Saturday, January 18, 2014

Exactly what you want


Some wines are just exactly what you want. You want and expect an Australian shiraz to be slightly peppery, slightly smoky, and full of gloppy, ooze-ful blueberries and plums. So you pick, and thoroughly enjoy, 2009 Shoofly shiraz. "Helping to deal with life's little distractions" is their marketing tagline, and it gets my vote as the cutest slogan I've come across in a long time. Retail, about $15.


Then suppose you want a California cabernet. So you pick, and thoroughly enjoy, 2007 Faust. Retail, about $45.


It too is exactly what you want from a very good California cab. One would be hard pressed to describe it as screamingly different from the shiraz -- delicious as both are, are they both also perhaps good candidates for our master Michael Broadbent's pejorative title "global red"? -- except to say that it has a certain tautness and firmness that the shiraz doesn't bother with. Shoofly is your loud, fun great-aunt Mabel, who wears purple clothes and takes you downtown shopping, where she encourages you to have a huge piece of chocolate cake in lieu of lunch; Faust is her prim, thin, well-preserved daughter, who married wealth and looks it. She quotes Goethe on her back label. She rolls her eyes and tells you to eat a good dinner -- including a green pepper salad -- first.   

There. I've set down a scene, a kind of story. You see, recently I read another great wine master's ideas, no less a personage than Hugh Johnson, who said that tasting notes full of our familiar fruit-basket metaphors are no use to anyone. He's not the first to say so, of course. But he went on to suggest that a wine should call to mind, and be described in terms of, an experience. Like shopping with great-aunt Mabel?

Perhaps. And I was struck by the opinion of one more wine drinker, this one a friend on Tom Wark's Facebook page. (Incidentally, I'm not his friend. I asked, but among all his 1400+ friends, he has not yet decided to include me. Still I see his activities posted to my own page occasionally. Facebook is funny that way.) A few days ago Mr. Wark, busy at a professional tasting, asked, "Should wine competitions judge varietal wines on their regional typicity?" In other words he is asking whether or not, at a competition of, say, Australian shirazes, the wines should be judged on how well they conform to being Exactly What You Want from an Australian shiraz. Would a delicate, un-fruity, un-peppery shiraz correctly get low marks at such a contest?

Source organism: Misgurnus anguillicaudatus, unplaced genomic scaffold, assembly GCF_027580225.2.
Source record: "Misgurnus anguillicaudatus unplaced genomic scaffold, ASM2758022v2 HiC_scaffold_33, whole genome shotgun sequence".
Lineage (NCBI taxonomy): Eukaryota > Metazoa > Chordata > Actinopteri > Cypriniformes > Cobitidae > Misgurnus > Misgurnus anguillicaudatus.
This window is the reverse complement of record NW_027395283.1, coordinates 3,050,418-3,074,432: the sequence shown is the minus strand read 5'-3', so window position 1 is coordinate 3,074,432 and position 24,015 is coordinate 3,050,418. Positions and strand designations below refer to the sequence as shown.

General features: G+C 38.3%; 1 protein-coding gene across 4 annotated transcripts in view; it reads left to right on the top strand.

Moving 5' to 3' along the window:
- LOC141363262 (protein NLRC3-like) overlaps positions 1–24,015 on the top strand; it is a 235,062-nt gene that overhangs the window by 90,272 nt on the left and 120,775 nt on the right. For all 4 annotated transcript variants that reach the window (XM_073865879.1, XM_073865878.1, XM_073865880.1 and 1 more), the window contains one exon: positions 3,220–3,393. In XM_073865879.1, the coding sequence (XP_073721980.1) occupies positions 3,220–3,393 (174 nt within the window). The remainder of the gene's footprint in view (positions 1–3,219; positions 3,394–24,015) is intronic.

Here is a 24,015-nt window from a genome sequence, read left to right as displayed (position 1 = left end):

The wine drinking Warkian friend, one Donna Childers-Thirkell, responded crisply and devastatingly in the comment stream. "You wouldn't be able to find judges. I don't know why there are wine competitions anymore. Most of the judges would never be able to blind taste and you have to know typicity to blind taste."

Wow. I guess that's a No on the Warkian question. However, I think she meant to emphasize "most judges would never be able to blind taste" because (not "and") most don't know typicity, or Exactly What They Want. 

Well, I do. On a hot summer day, after sipping these fine but heavy-duty reds, here is exactly what you want.


2009 Polka Dot riesling, Pfalz, Germany. Cheap? Check (retail, about $8). Sweet? Check. Refreshing and delightful? Check, and check. A hidden Gallo product? Oh yes. Exactly.

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